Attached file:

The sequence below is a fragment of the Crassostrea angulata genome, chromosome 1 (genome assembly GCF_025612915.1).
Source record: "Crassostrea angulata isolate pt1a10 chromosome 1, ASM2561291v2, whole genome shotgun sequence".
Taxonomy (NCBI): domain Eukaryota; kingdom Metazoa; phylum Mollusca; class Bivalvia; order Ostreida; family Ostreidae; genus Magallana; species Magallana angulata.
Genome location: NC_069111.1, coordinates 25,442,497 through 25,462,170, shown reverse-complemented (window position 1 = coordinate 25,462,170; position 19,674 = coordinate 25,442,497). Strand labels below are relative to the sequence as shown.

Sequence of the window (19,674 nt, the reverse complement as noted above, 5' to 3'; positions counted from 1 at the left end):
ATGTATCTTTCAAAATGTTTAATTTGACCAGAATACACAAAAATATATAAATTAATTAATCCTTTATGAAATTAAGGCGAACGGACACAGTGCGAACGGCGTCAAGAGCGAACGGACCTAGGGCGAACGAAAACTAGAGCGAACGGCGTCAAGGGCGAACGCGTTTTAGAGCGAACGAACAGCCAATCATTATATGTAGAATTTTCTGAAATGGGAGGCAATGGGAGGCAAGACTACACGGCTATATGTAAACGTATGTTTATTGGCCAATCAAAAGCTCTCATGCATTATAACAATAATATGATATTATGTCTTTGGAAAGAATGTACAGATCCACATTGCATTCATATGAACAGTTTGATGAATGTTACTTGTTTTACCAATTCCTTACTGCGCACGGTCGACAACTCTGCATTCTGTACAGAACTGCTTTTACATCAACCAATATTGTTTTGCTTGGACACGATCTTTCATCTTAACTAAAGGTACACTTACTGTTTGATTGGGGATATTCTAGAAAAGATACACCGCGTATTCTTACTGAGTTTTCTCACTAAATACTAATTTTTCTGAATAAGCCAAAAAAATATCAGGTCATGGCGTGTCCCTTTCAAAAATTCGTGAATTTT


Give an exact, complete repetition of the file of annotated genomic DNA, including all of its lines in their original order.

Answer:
The sequence below is a fragment of the Crassostrea angulata genome, chromosome 1 (genome assembly GCF_025612915.1).
Source record: "Crassostrea angulata isolate pt1a10 chromosome 1, ASM2561291v2, whole genome shotgun sequence".
Taxonomy (NCBI): domain Eukaryota; kingdom Metazoa; phylum Mollusca; class Bivalvia; order Ostreida; family Ostreidae; genus Magallana; species Magallana angulata.
Genome location: NC_069111.1, coordinates 25,442,497 through 25,462,170, shown reverse-complemented (window position 1 = coordinate 25,462,170; position 19,674 = coordinate 25,442,497). Strand labels below are relative to the sequence as shown.

Sequence of the window (19,674 nt, the reverse complement as noted above, 5' to 3'; positions counted from 1 at the left end):
ATGTATCTTTCAAAATGTTTAATTTGACCAGAATACACAAAAATATATAAATTAATTAATCCTTTATGAAATTAAGGCGAACGGACACAGTGCGAACGGCGTCAAGAGCGAACGGACCTAGGGCGAACGAAAACTAGAGCGAACGGCGTCAAGGGCGAACGCGTTTTAGAGCGAACGAACAGCCAATCATTATATGTAGAATTTTCTGAAATGGGAGGCAATGGGAGGCAAGACTACACGGCTATATGTAAACGTATGTTTATTGGCCAATCAAAAGCTCTCATGCATTATAACAATAATATGATATTATGTCTTTGGAAAGAATGTACAGATCCACATTGCATTCATATGAACAGTTTGATGAATGTTACTTGTTTTACCAATTCCTTACTGCGCACGGTCGACAACTCTGCATTCTGTACAGAACTGCTTTTACATCAACCAATATTGTTTTGCTTGGACACGATCTTTCATCTTAACTAAAGGTACACTTACTGTTTGATTGGGGATATTCTAGAAAAGATACACCGCGTATTCTTACTGAGTTTTCTCACTAAATACTAATTTTTCTGAATAAGCCAAAAAAATATCAGGTCATGGCGTGTCCCTTTCAAAAATTCGTGAATTTT